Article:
Source: The Independent


by Jerry Della Femina

January 16, 2013

I think I’m getting a cold. Or is it the flu?

One never rests when one is a hypochondriac during the height of a flu epidemic. It reminds me of this column I wrote another cold or flu ago. Here it is:

Is there anyone out there who is not sick with a cold or the flu? It’s like the plague.

Men, women and tiny children are all walking around sneezing, coughing, snorting and hacking. I’ve been sick with a miserable cold for days.

I’m typing this with one hand, in bed, on my laptop computer, like some Internet pervert, except in my case I’m holding a tissue in the other hand. I can’t go anywhere without my pants pockets bulging with a giant wad of Kleenex. A number of worldly women have noticed the bulge and greeted me with the timeless line: “Do you have a cold or are you just happy to see me?”

I feel like death warmed over. My wife, the beautiful Judy Licht, is trying to be sympathetic, but it isn’t working. (How come your spouse, no matter how he or she tries to be sympathetic to the fact that you’re dying from a cold, can’t seem to communicate that they know how sick you really are?)

When I breathe in and out the wheezing sound that comes out of my asthmatic chest sounds a little like an out-of-tune accordion and so I’m amusing my family by playing “Lady of Spain” with my lungs.

I’m taking everything. Nothing is working. What I know about most modern medicines is that they don’t work.

Before the miracle medicines were around, a cold would come on and all one could do about it was to take aspirin and plenty of hot chicken soup and an occasional Luden’s Honey Lemon Cough Drop.

Then science came on the scene. Sir Alexander Fleming (an interesting last name when I consider my current condition) invented penicillin and the war in our bodies was officially on.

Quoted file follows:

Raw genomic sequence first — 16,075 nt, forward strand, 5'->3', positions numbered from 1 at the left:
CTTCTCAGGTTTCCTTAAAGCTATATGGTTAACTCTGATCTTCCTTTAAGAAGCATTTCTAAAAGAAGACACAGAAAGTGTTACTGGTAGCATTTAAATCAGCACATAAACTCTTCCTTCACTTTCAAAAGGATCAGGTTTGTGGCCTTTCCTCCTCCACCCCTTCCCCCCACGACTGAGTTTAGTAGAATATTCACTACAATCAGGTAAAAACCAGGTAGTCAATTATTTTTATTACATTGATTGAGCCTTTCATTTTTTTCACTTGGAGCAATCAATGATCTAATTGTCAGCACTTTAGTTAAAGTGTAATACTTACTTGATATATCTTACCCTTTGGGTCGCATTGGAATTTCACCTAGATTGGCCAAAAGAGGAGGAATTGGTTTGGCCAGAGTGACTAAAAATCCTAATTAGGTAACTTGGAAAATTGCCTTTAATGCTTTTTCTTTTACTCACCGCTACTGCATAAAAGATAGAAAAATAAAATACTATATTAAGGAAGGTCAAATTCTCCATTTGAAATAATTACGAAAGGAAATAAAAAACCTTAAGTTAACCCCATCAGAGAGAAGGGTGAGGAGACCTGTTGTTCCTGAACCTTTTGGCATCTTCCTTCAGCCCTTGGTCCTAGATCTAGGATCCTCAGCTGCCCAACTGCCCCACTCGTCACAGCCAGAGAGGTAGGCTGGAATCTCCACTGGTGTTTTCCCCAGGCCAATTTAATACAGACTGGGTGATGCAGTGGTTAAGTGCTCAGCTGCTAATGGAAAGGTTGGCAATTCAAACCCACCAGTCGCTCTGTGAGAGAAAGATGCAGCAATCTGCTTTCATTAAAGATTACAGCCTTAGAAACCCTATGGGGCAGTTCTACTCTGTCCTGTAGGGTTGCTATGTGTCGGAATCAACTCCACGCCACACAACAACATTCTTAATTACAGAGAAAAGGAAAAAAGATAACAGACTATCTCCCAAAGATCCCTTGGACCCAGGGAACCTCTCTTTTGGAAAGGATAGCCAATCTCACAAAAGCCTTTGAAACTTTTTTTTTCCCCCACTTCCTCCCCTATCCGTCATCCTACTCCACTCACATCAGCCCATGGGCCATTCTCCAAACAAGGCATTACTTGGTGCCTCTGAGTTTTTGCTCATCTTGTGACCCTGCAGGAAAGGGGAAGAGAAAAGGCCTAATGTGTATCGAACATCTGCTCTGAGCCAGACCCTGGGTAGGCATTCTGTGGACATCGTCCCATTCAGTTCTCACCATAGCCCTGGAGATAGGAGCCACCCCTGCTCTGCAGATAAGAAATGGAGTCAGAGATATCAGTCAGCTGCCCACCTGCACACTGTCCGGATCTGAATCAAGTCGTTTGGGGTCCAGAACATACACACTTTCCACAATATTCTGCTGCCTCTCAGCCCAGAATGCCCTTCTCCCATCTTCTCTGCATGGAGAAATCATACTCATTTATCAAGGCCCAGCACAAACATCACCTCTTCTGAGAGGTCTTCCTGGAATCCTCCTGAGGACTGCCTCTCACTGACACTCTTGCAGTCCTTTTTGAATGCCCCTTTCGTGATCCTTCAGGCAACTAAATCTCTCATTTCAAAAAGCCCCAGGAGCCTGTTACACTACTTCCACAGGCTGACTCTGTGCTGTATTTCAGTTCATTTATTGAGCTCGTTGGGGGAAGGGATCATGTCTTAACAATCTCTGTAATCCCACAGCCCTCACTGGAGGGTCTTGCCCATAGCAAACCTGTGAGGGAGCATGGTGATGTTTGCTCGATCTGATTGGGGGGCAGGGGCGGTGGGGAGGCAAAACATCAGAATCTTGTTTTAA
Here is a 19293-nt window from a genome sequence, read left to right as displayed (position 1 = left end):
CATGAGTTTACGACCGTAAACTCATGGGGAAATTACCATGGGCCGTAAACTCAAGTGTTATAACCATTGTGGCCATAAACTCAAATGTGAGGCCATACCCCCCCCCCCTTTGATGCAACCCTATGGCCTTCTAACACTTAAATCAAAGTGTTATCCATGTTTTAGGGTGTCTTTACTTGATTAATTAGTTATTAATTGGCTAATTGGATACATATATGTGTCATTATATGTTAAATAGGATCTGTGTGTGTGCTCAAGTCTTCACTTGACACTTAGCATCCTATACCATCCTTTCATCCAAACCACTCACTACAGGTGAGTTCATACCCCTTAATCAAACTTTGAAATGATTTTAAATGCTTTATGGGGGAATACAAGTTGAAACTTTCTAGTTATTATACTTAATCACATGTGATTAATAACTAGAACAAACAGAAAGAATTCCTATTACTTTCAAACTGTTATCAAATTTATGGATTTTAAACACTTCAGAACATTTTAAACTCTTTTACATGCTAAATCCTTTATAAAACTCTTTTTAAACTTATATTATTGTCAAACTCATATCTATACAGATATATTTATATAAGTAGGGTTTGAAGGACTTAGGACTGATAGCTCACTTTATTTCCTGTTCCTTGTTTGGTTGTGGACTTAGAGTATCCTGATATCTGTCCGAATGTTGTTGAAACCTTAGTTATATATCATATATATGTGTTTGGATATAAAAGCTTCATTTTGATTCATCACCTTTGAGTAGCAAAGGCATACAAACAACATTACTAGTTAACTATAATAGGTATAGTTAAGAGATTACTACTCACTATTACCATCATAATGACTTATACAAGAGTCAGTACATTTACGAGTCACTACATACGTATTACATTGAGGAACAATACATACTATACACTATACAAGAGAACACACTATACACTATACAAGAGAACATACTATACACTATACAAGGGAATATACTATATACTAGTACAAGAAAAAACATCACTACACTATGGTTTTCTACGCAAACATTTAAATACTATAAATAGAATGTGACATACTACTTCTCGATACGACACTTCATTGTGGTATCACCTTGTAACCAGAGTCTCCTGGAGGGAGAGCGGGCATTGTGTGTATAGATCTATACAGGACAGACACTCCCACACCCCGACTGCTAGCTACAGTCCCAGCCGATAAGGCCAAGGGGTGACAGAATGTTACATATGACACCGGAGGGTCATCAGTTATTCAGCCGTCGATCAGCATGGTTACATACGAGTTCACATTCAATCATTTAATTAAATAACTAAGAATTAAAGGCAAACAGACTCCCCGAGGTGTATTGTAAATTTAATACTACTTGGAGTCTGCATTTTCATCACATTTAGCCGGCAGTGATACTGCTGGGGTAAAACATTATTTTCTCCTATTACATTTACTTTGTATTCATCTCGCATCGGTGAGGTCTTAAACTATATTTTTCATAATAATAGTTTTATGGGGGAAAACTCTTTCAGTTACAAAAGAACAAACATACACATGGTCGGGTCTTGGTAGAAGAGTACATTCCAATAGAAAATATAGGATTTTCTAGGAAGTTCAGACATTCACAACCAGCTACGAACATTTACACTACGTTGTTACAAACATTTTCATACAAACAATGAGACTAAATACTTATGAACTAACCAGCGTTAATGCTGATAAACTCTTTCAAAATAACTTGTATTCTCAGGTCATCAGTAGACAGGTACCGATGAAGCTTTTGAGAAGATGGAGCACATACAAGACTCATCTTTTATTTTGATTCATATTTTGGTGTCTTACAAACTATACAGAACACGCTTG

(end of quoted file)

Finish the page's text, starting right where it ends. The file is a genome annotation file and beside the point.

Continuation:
Germs and bacteria or viruses, or whatever those tiny things that inhabit our bodies are called, were killed by the billions. But it was survival of the fittest and those little buggers who survived grew stronger and stronger and now they laugh at our feeble, pitiful attempts to stop them.

So what used to take three days to cure with chicken soup now takes five or 10 days or even a month to cure with expensive antibiotics.

I’m in better shape than my daughter Jodi – she has three children under the age of 10. Do you know what kids that age do for sport? They cough and sneeze in each other’s faces for the fun of it.

They’re sick all the time. A child’s nose starts to run when they are born and it doesn’t dry up until they’re 35 years old, married, and living in another state.

A child under the age of 10 is a walking time bomb.

Dial any pediatrician in the United States and they don’t even say hello anymore. They just shout out: “AMOXICILLIN! AMOXICILLIN! GIVE HIM AMOXICILLIN!”

For would-be grownups like me, the doctors are selecting from a menu of five or six “miracle medicines” which, when they “work,” take a week longer than chicken soup used to take to cure you.

I have the most wonderful, brilliant, talented doctor in the world: Dr. Nathaniel Wisch. He’s cured me of everything but my hypochondria (which I’m convinced will some day kill me), but when I call and report that I’m getting a cold he turns into a fashion coordinator. His first question is, “What color is the stuff you’re bringing up?”

I don’t know. I don’t want to look,” I answer.

“You must look,” he insists.

So I say, “Okay. Okay . . . ” It looks like everything inside of my body is green. It looks like my body is having a secret St. Patrick’s Day party and I’m the only one invited.

So when I went in for an examination he started me with something called Biaxin, pronounced “Bi-oxen.” I must admit the name didn’t give me confidence. How good can a drug that is named after a cow that is sexually attracted to both male and female cows be?

I was right. The Biaxin didn’t work, so I called Dr. Wisch and he asked me to describe the new “color” I was bringing up.

I’m sending him a color chart of Benjamin Moore paints along with the explanation that I’m currently bringing up stuff somewhere between Benjamin Moore’s Pacific Celadon #1674 and Tropical Soho Canary #1693.

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